Qing dynasty Chinese Qilin

Qing dynasty Chinese Qilin

The earliest references to the qilin are in the 5th century BC Zuo Zhuan. The qilin made appearances in a variety of subsequent Chinese works of history and fiction, such as Feng Shen Bang. Emperor Wu of Han was said to have captured a live qilin in 122 BC.

According to ancient Taoist time period lore, although they can look fearsome, Qilin only punish the wicked, thus there are several variations of court trials and judgements based on Qilin divinely knowing whether a defendant was good or evil, and guilty or innocent, in ancient lore and stories. The Eastern unicorn was depicted as a solitary animal, believed to have sprung from the center of the earth, the first and most perfect of the 360 land creatures. The Eastern unicorn always reached its destination, never falling into pits or traps, so it was honored as a great spiritual guide through life.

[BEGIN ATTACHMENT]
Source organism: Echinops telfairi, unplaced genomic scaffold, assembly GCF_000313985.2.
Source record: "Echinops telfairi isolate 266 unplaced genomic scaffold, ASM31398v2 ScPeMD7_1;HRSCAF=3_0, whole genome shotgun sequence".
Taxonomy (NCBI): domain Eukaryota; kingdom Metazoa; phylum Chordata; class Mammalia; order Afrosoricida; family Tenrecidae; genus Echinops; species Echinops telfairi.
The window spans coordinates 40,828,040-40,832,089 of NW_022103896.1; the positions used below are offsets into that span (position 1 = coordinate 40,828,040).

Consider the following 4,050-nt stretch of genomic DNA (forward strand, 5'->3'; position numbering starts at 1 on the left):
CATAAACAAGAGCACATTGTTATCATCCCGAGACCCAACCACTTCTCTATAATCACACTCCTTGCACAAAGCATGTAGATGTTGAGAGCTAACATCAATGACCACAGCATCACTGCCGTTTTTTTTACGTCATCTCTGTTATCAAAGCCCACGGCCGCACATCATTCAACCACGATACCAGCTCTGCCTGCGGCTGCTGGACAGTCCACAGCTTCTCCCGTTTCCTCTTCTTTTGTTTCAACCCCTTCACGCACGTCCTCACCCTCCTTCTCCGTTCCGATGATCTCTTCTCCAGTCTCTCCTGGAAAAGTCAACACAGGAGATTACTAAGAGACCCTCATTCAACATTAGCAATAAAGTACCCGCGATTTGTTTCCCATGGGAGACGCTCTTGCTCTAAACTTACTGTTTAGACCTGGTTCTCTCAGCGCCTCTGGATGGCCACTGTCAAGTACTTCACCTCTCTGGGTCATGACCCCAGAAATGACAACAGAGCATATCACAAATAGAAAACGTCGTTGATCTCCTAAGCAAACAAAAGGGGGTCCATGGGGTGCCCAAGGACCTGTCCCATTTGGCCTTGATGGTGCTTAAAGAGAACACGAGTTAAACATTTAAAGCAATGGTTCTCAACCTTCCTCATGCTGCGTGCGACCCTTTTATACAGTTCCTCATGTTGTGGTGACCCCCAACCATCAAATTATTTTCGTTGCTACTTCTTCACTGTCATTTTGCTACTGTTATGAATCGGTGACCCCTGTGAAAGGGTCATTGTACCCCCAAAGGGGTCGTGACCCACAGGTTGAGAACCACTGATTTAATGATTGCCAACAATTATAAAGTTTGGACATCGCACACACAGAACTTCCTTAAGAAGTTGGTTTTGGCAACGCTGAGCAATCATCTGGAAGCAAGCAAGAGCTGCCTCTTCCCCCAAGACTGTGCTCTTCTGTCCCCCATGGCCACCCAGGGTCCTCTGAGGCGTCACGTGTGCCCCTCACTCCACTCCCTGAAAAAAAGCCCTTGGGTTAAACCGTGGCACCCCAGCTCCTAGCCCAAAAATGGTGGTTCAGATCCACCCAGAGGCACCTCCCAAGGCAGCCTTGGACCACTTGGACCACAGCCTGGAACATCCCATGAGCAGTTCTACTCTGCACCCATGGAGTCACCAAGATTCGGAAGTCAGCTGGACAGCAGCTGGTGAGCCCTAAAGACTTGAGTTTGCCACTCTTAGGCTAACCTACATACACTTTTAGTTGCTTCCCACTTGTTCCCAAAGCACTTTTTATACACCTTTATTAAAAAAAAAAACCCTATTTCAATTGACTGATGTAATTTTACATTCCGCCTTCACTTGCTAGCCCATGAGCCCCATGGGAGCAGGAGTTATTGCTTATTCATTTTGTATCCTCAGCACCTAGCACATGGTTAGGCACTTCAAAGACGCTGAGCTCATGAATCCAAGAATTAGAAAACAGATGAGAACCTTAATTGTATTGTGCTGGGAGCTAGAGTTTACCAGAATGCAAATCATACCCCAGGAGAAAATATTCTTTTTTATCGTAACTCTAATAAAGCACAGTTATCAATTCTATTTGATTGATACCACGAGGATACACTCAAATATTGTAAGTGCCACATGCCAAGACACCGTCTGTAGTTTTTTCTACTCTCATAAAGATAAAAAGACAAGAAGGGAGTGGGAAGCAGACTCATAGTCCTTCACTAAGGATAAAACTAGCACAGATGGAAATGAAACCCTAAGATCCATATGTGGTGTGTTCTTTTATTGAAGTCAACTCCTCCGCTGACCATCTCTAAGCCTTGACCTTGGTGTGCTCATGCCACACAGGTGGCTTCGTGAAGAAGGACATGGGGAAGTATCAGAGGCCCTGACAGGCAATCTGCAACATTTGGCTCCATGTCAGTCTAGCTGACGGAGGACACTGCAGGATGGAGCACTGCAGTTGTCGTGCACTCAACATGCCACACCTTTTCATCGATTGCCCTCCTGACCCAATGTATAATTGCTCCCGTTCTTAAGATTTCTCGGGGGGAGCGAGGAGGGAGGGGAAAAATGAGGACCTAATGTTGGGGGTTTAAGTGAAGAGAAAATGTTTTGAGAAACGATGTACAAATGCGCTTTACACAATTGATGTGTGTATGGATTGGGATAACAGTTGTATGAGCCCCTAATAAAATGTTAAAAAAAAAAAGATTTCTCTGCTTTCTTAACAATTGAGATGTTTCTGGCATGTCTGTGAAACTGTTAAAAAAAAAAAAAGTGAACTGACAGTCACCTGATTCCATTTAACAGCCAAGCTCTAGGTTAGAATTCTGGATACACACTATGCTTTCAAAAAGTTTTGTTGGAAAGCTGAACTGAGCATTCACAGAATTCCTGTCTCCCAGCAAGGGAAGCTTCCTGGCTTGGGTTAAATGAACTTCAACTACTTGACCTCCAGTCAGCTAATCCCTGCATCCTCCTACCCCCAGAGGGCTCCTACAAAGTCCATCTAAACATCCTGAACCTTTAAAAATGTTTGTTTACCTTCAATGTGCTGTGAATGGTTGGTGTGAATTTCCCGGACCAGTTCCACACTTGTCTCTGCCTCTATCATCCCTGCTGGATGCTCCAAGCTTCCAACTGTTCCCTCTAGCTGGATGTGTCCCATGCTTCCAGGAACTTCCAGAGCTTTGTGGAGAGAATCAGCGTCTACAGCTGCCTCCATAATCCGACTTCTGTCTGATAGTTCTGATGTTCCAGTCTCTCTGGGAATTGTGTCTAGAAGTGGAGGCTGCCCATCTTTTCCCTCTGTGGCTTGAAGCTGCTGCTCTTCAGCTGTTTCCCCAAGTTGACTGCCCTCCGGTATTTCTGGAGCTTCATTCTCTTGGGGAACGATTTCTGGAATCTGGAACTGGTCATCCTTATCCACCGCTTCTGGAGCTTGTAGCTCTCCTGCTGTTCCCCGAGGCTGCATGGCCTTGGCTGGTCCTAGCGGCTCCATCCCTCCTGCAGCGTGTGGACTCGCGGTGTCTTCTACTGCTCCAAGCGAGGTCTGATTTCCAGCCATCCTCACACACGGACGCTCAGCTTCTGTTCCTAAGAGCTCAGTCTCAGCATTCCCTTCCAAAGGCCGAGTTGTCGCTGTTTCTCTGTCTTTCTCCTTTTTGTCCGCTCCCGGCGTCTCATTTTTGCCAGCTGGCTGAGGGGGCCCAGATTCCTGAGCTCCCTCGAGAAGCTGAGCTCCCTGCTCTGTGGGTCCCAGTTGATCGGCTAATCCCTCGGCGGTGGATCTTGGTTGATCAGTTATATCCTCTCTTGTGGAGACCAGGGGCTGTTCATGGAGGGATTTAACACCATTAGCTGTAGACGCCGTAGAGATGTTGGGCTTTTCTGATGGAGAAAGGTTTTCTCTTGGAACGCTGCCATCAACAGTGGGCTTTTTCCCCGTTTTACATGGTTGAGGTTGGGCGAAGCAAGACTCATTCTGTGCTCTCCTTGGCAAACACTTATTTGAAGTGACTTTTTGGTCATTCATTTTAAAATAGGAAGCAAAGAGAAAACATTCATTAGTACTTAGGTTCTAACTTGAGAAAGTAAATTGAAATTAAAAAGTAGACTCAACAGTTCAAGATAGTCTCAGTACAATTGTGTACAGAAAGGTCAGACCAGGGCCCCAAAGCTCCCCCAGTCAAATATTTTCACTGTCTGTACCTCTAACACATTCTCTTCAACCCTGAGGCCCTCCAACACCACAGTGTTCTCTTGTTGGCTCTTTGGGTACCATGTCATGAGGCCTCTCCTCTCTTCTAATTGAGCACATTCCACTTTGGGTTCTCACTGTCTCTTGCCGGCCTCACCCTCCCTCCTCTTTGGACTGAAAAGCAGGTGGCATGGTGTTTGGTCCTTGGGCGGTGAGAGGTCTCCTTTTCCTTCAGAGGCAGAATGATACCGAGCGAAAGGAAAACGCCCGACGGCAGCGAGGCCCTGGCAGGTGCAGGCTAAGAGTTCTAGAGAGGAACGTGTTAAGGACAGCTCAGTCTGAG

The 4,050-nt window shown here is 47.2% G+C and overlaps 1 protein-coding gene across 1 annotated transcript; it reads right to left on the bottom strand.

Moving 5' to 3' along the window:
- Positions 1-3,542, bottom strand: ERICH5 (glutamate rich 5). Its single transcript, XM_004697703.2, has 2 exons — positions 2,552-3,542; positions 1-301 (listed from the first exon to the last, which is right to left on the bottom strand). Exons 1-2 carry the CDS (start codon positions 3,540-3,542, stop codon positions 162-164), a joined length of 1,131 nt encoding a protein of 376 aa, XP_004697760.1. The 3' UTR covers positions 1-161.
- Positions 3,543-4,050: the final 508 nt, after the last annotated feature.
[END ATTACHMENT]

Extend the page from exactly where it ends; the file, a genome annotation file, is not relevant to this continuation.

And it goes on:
In Buddhist influenced depictions, they will refuse to walk upon grass for fear of harming a single blade, and thus are often depicted walking upon the clouds or the water. As they are divine and peaceful creature, their diets do not include flesh.

In legend, the Qilin became dragon-like and then tiger-like after their disappearance in East Asia and finally a stylized representation of the giraffe in Ming Dynasty. The identification of the Qilin with giraffes began after Zheng He‘s voyage to East Africa according to recent scholarship. The modern Japanese word for giraffe is also kirin, which bears the same derived ideas.


The unicorn beast in Japan

“The Japanese unicorn, is an important part of oriental culture. Here the unicorn plays different roles and could appear as the gentle kirin, as the k’i – lin, or the sin – you.